The Congressional Western Caucus is calling on Congress to modernize the Endangered Species Act and released a draft legislative package of 19 bills that they say will do just that during a roundtable discussion this week.

Since its passage in 1973, the Endangered Species Act (ESA) has expanded and the downsides of the more than four-decade old law are becoming more apparent—particularly in instances where land use and development is restricted without effectively rehabilitating species.

“This program is probably the least efficient and least effective in the pantheon of federal programs that are out there,” said Caucus member Rep. Rob Bishop (R-Utah), who has previously introduced proposals to update the law.

As a part of the Western Caucus’ package are draft bills which would protect private property rights, encourage voluntary conservancy, better manage public lands for multi-use activities, and improve forest health. Supporters describe the proposals as attempt to ease the regulatory burden on farmers, ranchers, and developers in an effort to stop abuse of the law.

“I think we have common ground. None of us want to see animals and plants go extinct but we need to have a program that actually works to restore the species,” said Rep. Tipton (R-Colo.).

The current system includes aggressive protections of the animal habitats, with threats of fines and even potential jail time for anyone found to have harmed a species, its habitat, or even a potential habitat. Meanwhile, the list of endangered species has ballooned over time and removing species whose populations have reached a sustainable level has proven nearly impossible.

Abuse of lawsuits is part of the reason why it is so difficult to remove species from the list. Between 1973 and 2017, 1,653 species were listed as endangered of threatened and protected, while only 37 were considered recovered. Attempts to remove species from the list after their populations are rehabilitated are often challenged in court. Meanwhile, environmental groups are abusing the listing process, says Rep. Bruce Westerman (R-Ark.), who described how environmental groups coordinated to submit hundreds of petitions.

“The listing process was designed so that anyone could work with the government to save a species. Anyone can petition and the agency must respond within 90 days,” he said. When environmental groups flood the system with hundreds of petitions, the Fish and Wildlife service is unable to respond within the mandated window and ends up in court.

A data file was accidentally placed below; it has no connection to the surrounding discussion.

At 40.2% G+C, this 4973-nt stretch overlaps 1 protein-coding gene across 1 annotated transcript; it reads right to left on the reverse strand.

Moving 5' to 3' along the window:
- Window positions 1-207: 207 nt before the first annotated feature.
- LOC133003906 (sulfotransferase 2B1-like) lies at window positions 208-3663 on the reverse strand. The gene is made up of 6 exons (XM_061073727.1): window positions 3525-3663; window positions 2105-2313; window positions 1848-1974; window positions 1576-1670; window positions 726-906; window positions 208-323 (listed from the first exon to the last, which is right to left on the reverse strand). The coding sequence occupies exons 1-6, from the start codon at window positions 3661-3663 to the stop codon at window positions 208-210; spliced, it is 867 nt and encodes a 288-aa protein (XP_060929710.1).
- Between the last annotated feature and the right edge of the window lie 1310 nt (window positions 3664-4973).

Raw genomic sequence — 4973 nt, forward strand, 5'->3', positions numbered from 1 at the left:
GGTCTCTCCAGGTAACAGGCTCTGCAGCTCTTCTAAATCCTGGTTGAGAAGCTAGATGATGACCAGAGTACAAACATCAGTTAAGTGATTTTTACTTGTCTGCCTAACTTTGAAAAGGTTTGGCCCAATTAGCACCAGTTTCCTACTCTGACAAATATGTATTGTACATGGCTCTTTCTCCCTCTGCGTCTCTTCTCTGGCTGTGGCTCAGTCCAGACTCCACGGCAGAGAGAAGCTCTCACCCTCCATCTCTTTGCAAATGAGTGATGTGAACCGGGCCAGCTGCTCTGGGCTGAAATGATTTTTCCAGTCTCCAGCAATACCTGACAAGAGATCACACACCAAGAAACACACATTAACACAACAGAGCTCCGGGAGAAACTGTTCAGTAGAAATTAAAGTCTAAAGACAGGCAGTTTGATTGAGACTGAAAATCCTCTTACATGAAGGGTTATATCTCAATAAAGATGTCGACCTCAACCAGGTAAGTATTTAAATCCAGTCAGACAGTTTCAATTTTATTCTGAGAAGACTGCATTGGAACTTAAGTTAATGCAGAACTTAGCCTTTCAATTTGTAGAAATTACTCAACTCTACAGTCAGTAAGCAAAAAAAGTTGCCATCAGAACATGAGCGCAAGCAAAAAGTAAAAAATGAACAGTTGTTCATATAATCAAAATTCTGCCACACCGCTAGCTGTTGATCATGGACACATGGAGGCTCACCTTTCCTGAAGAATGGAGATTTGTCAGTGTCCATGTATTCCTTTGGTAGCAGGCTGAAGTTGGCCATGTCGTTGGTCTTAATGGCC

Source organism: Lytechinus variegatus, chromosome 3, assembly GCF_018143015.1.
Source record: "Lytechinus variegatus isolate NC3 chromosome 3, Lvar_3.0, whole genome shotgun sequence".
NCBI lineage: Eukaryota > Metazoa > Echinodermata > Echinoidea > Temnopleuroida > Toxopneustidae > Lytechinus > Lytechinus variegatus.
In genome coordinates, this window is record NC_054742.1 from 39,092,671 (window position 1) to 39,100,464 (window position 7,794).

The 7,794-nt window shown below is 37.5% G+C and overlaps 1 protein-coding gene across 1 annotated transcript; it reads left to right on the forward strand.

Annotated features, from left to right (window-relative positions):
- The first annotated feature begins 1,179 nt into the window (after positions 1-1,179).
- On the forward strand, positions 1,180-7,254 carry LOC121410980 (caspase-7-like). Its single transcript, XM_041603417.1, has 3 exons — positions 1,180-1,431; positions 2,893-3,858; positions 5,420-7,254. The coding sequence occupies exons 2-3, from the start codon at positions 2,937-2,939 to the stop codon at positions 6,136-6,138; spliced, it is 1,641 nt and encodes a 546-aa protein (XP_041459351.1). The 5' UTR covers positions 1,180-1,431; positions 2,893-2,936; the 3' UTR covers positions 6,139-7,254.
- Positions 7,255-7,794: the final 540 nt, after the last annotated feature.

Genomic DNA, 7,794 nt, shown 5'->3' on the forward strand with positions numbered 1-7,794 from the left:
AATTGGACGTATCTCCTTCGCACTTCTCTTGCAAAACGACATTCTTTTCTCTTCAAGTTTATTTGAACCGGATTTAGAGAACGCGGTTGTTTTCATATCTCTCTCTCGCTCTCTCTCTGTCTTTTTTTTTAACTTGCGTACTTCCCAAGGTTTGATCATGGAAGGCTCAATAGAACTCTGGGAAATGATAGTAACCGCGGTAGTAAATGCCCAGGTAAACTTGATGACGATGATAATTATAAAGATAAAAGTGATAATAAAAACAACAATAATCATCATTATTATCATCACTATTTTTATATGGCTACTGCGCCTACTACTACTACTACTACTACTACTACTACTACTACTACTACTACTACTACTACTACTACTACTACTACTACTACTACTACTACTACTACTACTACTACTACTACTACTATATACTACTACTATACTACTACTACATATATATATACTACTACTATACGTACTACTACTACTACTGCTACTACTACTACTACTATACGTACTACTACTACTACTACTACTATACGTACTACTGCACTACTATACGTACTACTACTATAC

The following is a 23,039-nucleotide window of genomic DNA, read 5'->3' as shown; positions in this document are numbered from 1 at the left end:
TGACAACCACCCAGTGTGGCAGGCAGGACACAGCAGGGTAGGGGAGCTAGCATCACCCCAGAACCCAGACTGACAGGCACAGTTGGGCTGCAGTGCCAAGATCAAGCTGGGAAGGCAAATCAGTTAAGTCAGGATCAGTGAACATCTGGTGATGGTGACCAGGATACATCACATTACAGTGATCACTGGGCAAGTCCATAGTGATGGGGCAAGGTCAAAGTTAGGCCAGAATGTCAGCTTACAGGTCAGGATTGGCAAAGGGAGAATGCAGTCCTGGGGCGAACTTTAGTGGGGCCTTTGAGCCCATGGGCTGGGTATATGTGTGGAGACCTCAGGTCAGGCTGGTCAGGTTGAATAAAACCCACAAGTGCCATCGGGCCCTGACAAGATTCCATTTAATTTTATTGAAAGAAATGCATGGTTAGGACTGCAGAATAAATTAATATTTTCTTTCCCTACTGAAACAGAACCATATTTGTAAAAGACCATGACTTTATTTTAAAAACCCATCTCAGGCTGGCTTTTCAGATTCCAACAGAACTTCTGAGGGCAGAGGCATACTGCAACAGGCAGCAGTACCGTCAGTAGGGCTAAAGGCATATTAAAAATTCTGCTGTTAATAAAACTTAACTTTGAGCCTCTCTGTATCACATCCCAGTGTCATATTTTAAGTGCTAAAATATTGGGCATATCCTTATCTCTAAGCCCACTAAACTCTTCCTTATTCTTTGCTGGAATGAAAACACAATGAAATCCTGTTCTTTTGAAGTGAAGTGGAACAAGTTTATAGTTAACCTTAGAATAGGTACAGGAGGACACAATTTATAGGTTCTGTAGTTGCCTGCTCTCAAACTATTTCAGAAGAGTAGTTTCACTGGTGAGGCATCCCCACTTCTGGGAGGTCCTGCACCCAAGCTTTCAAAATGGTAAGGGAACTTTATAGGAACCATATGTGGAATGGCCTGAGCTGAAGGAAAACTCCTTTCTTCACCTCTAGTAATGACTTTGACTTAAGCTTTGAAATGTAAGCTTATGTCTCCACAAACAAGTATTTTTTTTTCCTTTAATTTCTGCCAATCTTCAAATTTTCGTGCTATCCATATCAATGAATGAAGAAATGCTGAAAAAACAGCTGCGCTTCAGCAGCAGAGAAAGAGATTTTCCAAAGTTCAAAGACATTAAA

Westerman supports a proposal that would codify an Obama-era policy and reduce the ESA backlog.

“Under the current structure, well-funded groups are drowning out sound science and species with needs are being ignored,” he said.

Many groups shared his feeling that the ESA had become an instrument for environmental groups to restrict economic development more than an effort to rehabilitate species.

“We have learned that the law works for preventing species extinction, but doesn’t work for promoting recovery,” said Jonathan Wood, a research fellow at the Property and Environment Research Center.

In part, this is because the ESA places restrictions on land use that greatly reduce the value of the land and puts onerous burdens on landowners. The Western Caucus seeks to reform ESA by turning landowners into stronger conservation partners and by reducing the restrictions on land use.

However, the impact isn’t limited to farming and ranching. The hydropower industry complains that the ESA posed significant challenges to their work to generate affordable hydropower, as dams must be reworked to mitigate their potential effects on species. Leslie James, executive director of the Colorado River Energy Distributors Association (CREDA), told the committee that these costs are opaque so ratepayers don’t know what they are paying for.

“CREDA believes that it is sound federal policy for the costs of ESA compliance to be transparent to those who are bearing such costs,” she said. “Since 1983, over $534 million dollars associated with environmental compliance have been paid by [Colorado River Storage Project] power customers.”

Compliance with the ESA is what has helped make the law successful in restoring and rehabilitating wildlife populations. At the same time, its regulations are frustrating a wide range of land use projects—from ranching to energy production.

“The goal should be rehabilitation of species not just listing and controlling the land all around it as though that is going to be a panacea for it,” said Bishop.